Theirs is a sacrifice beyond measure, a debt we cannot repay. Every day of their service they work, without knowing if they will return to their loved ones, or if this will be the day that a bullet, rocket, or bomb will have their name on it. They go to work knowing fear, as if it was their closest friend, and yet knowing that it is no friend at all. They have to bite back that fear and do their job…because it is needed…they are needed…because without them we are a nation unprotected. Most of us go to bed at night, secure in what the next day will bring, because we live in a nation where freedom belongs to everyone. Nevertheless, we must remember that it is not free. Over the years, our nation has lost so many young people to war. They were really our hope for the future. They were people full of promise. People with plans and dreams…all gone now.

Veteran'sDayWar is a horrible thing, and none of us really want to engage in it. Still, evil exists out there, and it does its very best to reek havoc upon the world. If we do nothing, many innocent people will die. And so God created soldiers. He knew that they would have to be people of honor and dedication, with a strong sense of duty and love for their fellow man. They would have to be people of courage and bravery…able to bite back the fear that dwells all around them. God knew the kind of people they would have to be…Heroes. And that is what every veteran is, was, and always will be…a hero. Today is Veteran’s Day. It is a day to honor those who have given so much to keep us free. Thank you all for your great service. God bless you…everyone of you.

My grandfather and his brother, my Uncle Ted were born 14 years apart. There were, of course, other siblings who were born in between the two brothers. Still, these two brothers would be tied together for years to come…until my Uncle Ted passed away, in fact, because they would marry girls who were sisters. About June 5, 1917, when my Uncle Ted was about 10 years old, my grandfather was drafted into World War I. I’m sure Uncle Ted felt many things…fear and worry for his brother, and yet excitement and wonder over the big adventure his older brother would be having. I’m sure his mother was feeling some of the same things, although I doubt if she was excited at all. A boy of 10 years of age probably doesn’t totally understand the dangers, just the adventure, but a mother totally understands that her baby might not be coming back.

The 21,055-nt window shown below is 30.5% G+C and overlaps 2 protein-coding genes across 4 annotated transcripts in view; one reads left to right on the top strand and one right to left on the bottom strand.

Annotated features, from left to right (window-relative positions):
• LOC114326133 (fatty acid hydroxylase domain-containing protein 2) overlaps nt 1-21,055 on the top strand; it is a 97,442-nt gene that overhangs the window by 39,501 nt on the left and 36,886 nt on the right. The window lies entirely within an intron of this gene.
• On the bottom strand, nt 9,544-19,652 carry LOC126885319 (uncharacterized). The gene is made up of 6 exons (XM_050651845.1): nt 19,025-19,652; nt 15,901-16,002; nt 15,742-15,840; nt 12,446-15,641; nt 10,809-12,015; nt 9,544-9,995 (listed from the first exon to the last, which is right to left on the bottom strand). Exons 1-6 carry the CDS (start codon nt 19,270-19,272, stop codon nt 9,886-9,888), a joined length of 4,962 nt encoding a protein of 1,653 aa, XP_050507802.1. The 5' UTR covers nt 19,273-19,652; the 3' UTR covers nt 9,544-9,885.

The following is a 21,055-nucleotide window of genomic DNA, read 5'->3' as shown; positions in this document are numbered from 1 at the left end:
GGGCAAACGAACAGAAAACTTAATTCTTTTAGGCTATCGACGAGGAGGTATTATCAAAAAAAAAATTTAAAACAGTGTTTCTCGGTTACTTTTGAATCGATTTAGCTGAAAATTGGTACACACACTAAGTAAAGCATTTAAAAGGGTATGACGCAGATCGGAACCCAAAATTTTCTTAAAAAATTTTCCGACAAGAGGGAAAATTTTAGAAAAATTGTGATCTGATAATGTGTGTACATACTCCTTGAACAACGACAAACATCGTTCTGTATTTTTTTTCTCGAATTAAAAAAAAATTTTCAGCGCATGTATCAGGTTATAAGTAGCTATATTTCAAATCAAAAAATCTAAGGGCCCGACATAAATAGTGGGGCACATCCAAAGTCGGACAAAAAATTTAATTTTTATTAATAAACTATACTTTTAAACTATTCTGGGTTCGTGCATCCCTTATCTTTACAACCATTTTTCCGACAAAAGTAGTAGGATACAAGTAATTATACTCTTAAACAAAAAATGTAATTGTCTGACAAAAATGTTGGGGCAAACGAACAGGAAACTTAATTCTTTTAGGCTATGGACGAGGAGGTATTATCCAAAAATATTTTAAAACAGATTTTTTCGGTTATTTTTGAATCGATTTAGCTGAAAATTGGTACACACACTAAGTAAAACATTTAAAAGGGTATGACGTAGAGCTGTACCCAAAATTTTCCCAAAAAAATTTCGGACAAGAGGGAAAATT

My grandfather did come back from the war, and for a time our world had relative peace, but before all of her sons were out of the necessary age range for the draft, World War II would break out, and another of her sons would be called to fight. Uncle Ted enlisted in the Army on January 28, 1944, and so it came about that my great grandmother would have two sons fight in two separate World Wars. I know many people have had more than one son fight in a war, and I’m sure that would be awfully hard, but equally hard would be the situation where you thought the rest of your sons had dodged a bullet, no pun intended, only to find out that it wasn’t so.

Great Grandma was very proud of her soldiers, as she was of all her children, and to remember their bravery in battle in two wars, they took a number of photos. I don’t know if these were before Uncle Ted went of to war, or later on, but I do know that my grandma was feeling either worry, or relief, because war is a very hard thing on those left at home. Still, my great grandmother sent her boys off to war, and prayed that they would come back home safely, and they both did.

It will always seem strange to me that my grandfather and his brother could have fought in two separate World Wars, but that is exactly what happened. This was something I had not realized until my mom told me. I had wondered since finding this picture, why the uniforms were so different, and now I know. They were brothers who fought in two separate wars, to separate eras almost, and yet, only 14 years apart in age. Sometimes things can change so quickly in our world. We can move from one war to another seemingly overnight. We look back a short way and think, “Wow!! Just a few short years ago, this or that was the reality, and now it’s all changed!”